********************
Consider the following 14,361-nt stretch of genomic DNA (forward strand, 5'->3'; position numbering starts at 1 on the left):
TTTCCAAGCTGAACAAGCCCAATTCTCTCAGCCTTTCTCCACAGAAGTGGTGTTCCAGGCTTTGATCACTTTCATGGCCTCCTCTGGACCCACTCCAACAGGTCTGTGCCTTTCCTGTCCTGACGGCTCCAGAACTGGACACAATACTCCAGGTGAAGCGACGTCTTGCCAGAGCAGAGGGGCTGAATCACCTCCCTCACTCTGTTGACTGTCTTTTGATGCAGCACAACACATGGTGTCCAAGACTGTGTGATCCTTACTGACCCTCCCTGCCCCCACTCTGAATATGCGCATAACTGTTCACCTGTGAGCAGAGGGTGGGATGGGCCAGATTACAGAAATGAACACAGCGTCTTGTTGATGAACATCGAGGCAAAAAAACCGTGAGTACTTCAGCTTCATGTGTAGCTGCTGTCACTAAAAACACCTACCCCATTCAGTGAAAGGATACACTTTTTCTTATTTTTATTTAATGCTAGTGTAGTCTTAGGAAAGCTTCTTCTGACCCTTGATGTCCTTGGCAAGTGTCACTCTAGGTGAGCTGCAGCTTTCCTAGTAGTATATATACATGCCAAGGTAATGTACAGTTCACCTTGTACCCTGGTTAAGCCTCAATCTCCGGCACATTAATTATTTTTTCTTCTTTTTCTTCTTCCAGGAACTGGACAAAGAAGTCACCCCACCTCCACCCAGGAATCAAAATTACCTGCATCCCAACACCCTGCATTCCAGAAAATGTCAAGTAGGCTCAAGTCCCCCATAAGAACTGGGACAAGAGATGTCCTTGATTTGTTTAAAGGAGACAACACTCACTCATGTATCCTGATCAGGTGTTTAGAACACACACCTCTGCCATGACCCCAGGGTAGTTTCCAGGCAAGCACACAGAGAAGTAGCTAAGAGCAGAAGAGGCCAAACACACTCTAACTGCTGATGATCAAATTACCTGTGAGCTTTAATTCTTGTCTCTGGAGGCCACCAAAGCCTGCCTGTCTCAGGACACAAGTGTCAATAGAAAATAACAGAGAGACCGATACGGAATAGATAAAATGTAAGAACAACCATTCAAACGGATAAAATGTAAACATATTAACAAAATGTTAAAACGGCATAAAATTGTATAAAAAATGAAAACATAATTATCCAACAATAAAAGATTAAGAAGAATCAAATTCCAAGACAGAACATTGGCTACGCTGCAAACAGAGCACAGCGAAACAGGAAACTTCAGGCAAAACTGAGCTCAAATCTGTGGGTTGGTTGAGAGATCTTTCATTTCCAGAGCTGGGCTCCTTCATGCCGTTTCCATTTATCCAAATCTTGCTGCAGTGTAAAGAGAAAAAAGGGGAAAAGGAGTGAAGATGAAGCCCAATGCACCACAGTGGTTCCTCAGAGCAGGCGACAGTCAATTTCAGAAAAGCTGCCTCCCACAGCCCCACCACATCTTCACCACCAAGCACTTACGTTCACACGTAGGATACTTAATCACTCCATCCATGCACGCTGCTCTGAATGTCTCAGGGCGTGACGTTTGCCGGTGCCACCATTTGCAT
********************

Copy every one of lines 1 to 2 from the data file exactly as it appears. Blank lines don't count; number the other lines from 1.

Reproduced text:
Consider the following 14,361-nt stretch of genomic DNA (forward strand, 5'->3'; position numbering starts at 1 on the left):
TTTCCAAGCTGAACAAGCCCAATTCTCTCAGCCTTTCTCCACAGAAGTGGTGTTCCAGGCTTTGATCACTTTCATGGCCTCCTCTGGACCCACTCCAACAGGTCTGTGCCTTTCCTGTCCTGACGGCTCCAGAACTGGACACAATACTCCAGGTGAAGCGACGTCTTGCCAGAGCAGAGGGGCTGAATCACCTCCCTCACTCTGTTGACTGTCTTTTGATGCAGCACAACACATGGTGTCCAAGACTGTGTGATCCTTACTGACCCTCCCTGCCCCCACTCTGAATATGCGCATAACTGTTCACCTGTGAGCAGAGGGTGGGATGGGCCAGATTACAGAAATGAACACAGCGTCTTGTTGATGAACATCGAGGCAAAAAAACCGTGAGTACTTCAGCTTCATGTGTAGCTGCTGTCACTAAAAACACCTACCCCATTCAGTGAAAGGATACACTTTTTCTTATTTTTATTTAATGCTAGTGTAGTCTTAGGAAAGCTTCTTCTGACCCTTGATGTCCTTGGCAAGTGTCACTCTAGGTGAGCTGCAGCTTTCCTAGTAGTATATATACATGCCAAGGTAATGTACAGTTCACCTTGTACCCTGGTTAAGCCTCAATCTCCGGCACATTAATTATTTTTTCTTCTTTTTCTTCTTCCAGGAACTGGACAAAGAAGTCACCCCACCTCCACCCAGGAATCAAAATTACCTGCATCCCAACACCCTGCATTCCAGAAAATGTCAAGTAGGCTCAAGTCCCCCATAAGAACTGGGACAAGAGATGTCCTTGATTTGTTTAAAGGAGACAACACTCACTCATGTATCCTGATCAGGTGTTTAGAACACACACCTCTGCCATGACCCCAGGGTAGTTTCCAGGCAAGCACACAGAGAAGTAGCTAAGAGCAGAAGAGGCCAAACACACTCTAACTGCTGATGATCAAATTACCTGTGAGCTTTAATTCTTGTCTCTGGAGGCCACCAAAGCCTGCCTGTCTCAGGACACAAGTGTCAATAGAAAATAACAGAGAGACCGATACGGAATAGATAAAATGTAAGAACAACCATTCAAACGGATAAAATGTAAACATATTAACAAAATGTTAAAACGGCATAAAATTGTATAAAAAATGAAAACATAATTATCCAACAATAAAAGATTAAGAAGAATCAAATTCCAAGACAGAACATTGGCTACGCTGCAAACAGAGCACAGCGAAACAGGAAACTTCAGGCAAAACTGAGCTCAAATCTGTGGGTTGGTTGAGAGATCTTTCATTTCCAGAGCTGGGCTCCTTCATGCCGTTTCCATTTATCCAAATCTTGCTGCAGTGTAAAGAGAAAAAAGGGGAAAAGGAGTGAAGATGAAGCCCAATGCACCACAGTGGTTCCTCAGAGCAGGCGACAGTCAATTTCAGAAAAGCTGCCTCCCACAGCCCCACCACATCTTCACCACCAAGCACTTACGTTCACACGTAGGATACTTAATCACTCCATCCATGCACGCTGCTCTGAATGTCTCAGGGCGTGACGTTTGCCGGTGCCACCATTTGCAT